Southern African leaders agree to send troops to Mozambique
JOHANNESBURG (AP) — A summit of southern African leaders has agreed to send a regional military force to Mozambique to help the country battle its growing crisis caused by a jihadi insurgency.
Leaders of the 16-nation Southern African Development Community agreed Wednesday to deploy a military force to help the Mozambican government “combat terrorism and acts of violent extremism.”
The Islamic extremists’ violent campaign in Mozambique’s northern province of Cabo Delgado has caused a rapidly escalating humanitarian crisis. The jihadi violence is blamed for the deaths of more than 2,000 people and has caused more than 700,000 to flee their homes.
The brief statement, issued after a summit in Mozambique’s capital of Maputo, did not give details on the size of the force or when troops would be sent. Earlier this year military experts from the group recommended that the regional body send in about 3,000 soldiers, with arms, helicopters, airplanes and naval capacity.
The statement also urged that humanitarian assistance be given in northern Mozambique where nearly 1 million people need food aid, according to the U.N. World Food Program.
Mozambique will establish a headquarters in the northern port city of Nacala for the regional force, said the statement.
The insurgency in northern Mozambique started in Cabo Delgado province in 2017 and has grown rapidly in the past year. The rebels have held the port of Mocimboa da Praia since August last year. And they have repeatedly attacked the strategic center of Palma, forcing the French energy firm Total to suspend its $20 billion liquified natural gas project.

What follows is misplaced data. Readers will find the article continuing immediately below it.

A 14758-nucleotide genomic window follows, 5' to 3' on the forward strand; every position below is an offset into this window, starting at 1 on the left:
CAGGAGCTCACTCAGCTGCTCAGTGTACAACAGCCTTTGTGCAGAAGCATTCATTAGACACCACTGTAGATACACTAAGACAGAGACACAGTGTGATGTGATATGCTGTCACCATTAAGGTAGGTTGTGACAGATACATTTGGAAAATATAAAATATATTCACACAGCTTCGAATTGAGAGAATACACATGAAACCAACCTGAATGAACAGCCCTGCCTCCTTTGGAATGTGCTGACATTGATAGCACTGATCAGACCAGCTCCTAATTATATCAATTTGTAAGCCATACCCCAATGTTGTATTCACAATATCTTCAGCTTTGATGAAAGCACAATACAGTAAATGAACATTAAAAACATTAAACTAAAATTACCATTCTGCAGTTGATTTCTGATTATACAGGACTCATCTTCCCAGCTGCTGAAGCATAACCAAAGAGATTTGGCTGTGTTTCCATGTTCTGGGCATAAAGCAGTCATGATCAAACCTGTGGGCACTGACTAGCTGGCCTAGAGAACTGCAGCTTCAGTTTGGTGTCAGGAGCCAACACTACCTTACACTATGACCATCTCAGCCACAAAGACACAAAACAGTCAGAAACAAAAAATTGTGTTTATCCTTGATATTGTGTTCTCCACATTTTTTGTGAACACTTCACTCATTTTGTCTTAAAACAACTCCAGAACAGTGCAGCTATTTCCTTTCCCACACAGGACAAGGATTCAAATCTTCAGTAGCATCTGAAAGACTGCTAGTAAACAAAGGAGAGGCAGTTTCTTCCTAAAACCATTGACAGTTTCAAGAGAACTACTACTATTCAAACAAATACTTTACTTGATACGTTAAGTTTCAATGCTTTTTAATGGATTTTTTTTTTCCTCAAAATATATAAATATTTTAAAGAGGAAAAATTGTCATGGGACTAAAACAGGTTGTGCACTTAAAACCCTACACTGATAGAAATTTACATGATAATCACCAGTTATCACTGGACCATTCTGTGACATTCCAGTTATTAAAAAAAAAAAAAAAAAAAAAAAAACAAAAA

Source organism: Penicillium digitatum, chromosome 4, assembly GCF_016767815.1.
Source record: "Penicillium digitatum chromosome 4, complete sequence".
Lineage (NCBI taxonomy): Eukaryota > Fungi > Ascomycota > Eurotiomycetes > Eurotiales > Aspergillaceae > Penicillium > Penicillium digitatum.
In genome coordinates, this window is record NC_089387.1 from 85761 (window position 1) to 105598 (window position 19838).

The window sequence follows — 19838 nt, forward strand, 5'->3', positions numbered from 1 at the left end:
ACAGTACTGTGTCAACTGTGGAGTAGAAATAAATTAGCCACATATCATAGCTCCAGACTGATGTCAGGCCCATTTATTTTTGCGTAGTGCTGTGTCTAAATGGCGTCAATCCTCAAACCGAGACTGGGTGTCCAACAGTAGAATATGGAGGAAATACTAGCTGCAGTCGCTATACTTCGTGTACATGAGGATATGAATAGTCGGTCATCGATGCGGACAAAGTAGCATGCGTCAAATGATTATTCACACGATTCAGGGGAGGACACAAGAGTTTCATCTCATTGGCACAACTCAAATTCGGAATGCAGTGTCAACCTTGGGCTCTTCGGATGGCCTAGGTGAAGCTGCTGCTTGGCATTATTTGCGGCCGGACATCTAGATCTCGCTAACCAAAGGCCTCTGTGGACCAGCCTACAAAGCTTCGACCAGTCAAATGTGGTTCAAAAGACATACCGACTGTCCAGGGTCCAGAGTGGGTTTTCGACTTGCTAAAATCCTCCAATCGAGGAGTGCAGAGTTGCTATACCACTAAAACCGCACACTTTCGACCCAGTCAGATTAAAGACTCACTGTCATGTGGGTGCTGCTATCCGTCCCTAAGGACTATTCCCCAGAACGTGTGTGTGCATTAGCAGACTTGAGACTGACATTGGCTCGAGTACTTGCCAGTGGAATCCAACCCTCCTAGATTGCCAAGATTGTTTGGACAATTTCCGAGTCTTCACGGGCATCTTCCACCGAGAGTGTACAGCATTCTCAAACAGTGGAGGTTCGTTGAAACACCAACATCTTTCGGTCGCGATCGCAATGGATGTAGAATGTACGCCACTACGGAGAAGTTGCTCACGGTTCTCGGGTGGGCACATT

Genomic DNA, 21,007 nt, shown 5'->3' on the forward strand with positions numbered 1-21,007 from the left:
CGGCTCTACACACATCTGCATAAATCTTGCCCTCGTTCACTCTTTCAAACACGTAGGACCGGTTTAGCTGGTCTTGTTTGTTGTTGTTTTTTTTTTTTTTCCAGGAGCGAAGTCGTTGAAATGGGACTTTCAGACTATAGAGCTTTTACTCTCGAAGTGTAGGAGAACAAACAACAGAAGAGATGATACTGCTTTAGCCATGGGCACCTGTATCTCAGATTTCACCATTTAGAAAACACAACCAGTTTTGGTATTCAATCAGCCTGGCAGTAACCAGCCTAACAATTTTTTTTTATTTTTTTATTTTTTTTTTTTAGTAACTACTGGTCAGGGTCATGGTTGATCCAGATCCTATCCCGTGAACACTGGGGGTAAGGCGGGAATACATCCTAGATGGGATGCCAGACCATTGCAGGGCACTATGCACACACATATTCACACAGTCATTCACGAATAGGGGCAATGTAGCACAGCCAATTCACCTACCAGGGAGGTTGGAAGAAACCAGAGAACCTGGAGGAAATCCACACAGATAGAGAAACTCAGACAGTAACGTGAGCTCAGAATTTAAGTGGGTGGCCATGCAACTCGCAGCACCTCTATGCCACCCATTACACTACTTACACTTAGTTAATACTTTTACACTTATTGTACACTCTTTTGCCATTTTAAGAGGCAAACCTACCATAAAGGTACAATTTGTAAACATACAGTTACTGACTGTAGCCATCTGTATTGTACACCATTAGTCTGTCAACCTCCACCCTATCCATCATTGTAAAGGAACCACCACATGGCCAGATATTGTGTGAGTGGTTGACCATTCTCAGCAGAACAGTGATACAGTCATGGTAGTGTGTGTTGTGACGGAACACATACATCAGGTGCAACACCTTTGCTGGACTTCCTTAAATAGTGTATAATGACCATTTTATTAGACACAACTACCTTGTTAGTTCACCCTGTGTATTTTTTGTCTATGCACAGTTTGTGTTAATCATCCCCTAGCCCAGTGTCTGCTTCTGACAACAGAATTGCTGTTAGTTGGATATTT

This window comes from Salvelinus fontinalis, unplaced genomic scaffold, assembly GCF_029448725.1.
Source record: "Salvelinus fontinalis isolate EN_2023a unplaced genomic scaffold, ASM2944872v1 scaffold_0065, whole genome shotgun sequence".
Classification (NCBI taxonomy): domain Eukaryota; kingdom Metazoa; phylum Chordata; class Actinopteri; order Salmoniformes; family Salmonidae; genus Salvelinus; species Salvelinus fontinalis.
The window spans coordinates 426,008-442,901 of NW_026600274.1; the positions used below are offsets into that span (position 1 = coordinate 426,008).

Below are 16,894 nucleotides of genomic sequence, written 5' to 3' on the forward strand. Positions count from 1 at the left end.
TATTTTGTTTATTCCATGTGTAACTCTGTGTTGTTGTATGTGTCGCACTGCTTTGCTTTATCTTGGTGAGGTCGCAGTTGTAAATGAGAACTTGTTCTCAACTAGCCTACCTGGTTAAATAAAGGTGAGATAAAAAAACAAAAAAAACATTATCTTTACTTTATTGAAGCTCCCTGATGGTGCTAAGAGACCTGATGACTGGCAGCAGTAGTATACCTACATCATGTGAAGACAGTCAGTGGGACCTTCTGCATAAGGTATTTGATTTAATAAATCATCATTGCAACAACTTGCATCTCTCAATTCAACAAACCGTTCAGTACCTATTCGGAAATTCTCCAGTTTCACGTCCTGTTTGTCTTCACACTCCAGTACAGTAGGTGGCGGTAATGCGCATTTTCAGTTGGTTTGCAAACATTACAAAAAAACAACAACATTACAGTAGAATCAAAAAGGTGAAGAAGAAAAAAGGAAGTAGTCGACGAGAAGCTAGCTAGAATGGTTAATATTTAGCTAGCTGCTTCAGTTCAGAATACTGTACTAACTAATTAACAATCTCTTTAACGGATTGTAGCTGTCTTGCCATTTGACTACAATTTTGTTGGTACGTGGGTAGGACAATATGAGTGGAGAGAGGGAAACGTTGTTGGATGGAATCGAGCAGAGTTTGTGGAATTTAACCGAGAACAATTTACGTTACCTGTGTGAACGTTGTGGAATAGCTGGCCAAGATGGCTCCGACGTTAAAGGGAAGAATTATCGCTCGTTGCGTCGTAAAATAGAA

The short statement from the summit left many questions unanswered, said analysts.
“There is a lot of uncertainty still as to the size of the regional force and what will be its operating mandate,” said Dino Mahtani, deputy director of the International Crisis Group’s Africa program. “Mozambican authorities have expressed hesitancy about having regional boots on the ground, so it is not certain how this will be implemented.”
The statement is an important acknowledgment by the Southern African Development Community that the conflict in northern Mozambique warrants a regional military intervention, said Jasmine Opperman, an analyst on African extremism.
“There are no details, so we should not expect a quick deployment,” said Opperman.
“It is not clear how Mozambique will integrate a regional force into its operations in Cabo Delgado. And SADC should not underestimate the insurgents,” she said.
“Such a military intervention alone will not resolve the insurgency. It may be able to help achieve stability and security in northern Mozambique and that will help Mozambique address the humanitarian situation which is dire,” she added. “And Mozambique must reestablish effective governance in Cabo Delgado because that has been missing for four years.”